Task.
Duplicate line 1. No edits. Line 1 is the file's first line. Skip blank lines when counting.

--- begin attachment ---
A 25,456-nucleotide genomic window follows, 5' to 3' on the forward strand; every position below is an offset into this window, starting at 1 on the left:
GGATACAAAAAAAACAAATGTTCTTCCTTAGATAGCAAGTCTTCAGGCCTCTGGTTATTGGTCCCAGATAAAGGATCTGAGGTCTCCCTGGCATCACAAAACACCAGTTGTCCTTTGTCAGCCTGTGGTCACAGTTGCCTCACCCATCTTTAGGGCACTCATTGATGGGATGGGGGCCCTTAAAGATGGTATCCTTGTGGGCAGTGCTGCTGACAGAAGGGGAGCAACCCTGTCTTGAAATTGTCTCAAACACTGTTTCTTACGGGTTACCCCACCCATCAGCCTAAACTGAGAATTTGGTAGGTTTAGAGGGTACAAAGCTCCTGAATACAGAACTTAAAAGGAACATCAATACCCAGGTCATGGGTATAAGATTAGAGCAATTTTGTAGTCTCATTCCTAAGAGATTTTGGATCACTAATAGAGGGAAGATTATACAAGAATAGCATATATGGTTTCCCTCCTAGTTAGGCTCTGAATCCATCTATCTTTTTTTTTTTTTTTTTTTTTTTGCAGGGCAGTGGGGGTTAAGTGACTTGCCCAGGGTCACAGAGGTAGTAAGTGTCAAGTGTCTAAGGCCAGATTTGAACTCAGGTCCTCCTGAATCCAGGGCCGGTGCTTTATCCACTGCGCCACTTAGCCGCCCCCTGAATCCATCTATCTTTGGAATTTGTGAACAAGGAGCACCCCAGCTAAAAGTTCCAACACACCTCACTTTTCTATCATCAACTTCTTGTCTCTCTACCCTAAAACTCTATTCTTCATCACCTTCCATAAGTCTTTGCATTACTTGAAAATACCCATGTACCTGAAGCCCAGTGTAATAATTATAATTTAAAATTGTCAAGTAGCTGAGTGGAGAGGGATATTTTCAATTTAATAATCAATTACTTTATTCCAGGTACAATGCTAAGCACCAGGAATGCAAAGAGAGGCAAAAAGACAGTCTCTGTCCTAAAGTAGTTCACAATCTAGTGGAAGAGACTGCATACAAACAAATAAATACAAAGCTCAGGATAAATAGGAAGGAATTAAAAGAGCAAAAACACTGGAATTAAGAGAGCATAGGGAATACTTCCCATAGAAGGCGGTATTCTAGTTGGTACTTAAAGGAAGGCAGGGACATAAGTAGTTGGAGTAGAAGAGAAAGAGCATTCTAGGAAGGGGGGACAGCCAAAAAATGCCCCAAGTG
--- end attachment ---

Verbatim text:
A 25,456-nucleotide genomic window follows, 5' to 3' on the forward strand; every position below is an offset into this window, starting at 1 on the left: